Some songs have been banned, such as ‘They Never Came Home’, about the Stardust nightclub fire in Dublin in 1981 where 48 people died, which the judge ruled was prejudicial to the court case determining compensation with lyrics such as “hundreds of children are injured and maimed, and all just because the fire exits were chained”, or ‘The Time Has Come” about the last meeting of a hunger striker and his mother, considered subversive. In October 2004 he was detained at the Welsh port of Holyhead by Special Branch Officers and interrogated for two hours about lyrics of his songs.
A regular performer at London’s Royal Festival Hall, Christy returned in May this year, where he signed my sketch for me.
Gloria Maria Milagrosa Fajardo Garcia was born in Havana, Cuba sixty-two years ago and became the lead singer and headliner for the Miami Latin Boys-later to become the Miami Sound Machine, established by her future husband Emilio Estefan in 1975. She achieved international recognition with her signature song ‘Conga’ in 1985. The winner of many accolades, including three Grammy Awards, Gloria and the Miami Sound Machine scored their first No.1 hit on Billboard’s Hot 100 with ‘Anything for You’, which she wrote, in 1988, followed by a string of singles success with ‘Rhythm is Gonna Get You’, ‘1-2-3’, ‘Bad Boy’, and ‘Get On Your Feet’.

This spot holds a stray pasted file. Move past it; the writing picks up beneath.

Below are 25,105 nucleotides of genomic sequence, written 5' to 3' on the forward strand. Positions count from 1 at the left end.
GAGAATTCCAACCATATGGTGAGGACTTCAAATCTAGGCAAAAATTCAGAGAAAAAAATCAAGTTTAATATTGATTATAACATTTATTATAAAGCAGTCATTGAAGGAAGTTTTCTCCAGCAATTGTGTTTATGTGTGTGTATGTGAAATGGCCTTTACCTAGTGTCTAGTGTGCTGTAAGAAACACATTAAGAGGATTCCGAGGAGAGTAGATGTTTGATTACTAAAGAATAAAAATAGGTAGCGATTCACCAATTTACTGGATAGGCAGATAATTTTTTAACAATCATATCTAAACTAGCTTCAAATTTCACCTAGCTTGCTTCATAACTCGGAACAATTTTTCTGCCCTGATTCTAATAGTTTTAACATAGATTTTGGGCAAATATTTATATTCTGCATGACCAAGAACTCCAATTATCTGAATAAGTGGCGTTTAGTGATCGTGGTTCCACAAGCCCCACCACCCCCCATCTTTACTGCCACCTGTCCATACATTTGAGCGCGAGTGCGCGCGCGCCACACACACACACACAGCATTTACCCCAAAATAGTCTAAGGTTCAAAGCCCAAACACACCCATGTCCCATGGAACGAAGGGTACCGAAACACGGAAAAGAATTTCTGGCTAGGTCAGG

She has sold an estimated 115 million records worldwide, 31.5 million in the US alone. In 2015 Gloria and Emilio received the Presidential Medal of Freedom, America’s highest civilian honour for their contribution to American music.
Gloria and Emilio wrote the Tony-nominated jukebox musical ON YOUR FEET! THE LIFE OF EMILO AND GLORIA ESTEFAN, which premiered at Chicago’s Oriental Theatre in 2015, before moving to the Marquis Theatre on Broadway. It transferred to the UK earlier this year with an initial run at The Curve in Leicester then to a limited two-month residency at the London Coliseum, followed by a national tour.
Gloria signed my sketch at Wogan House after appearing on Graham Norton’s BBC Radio 2 show in early June this year.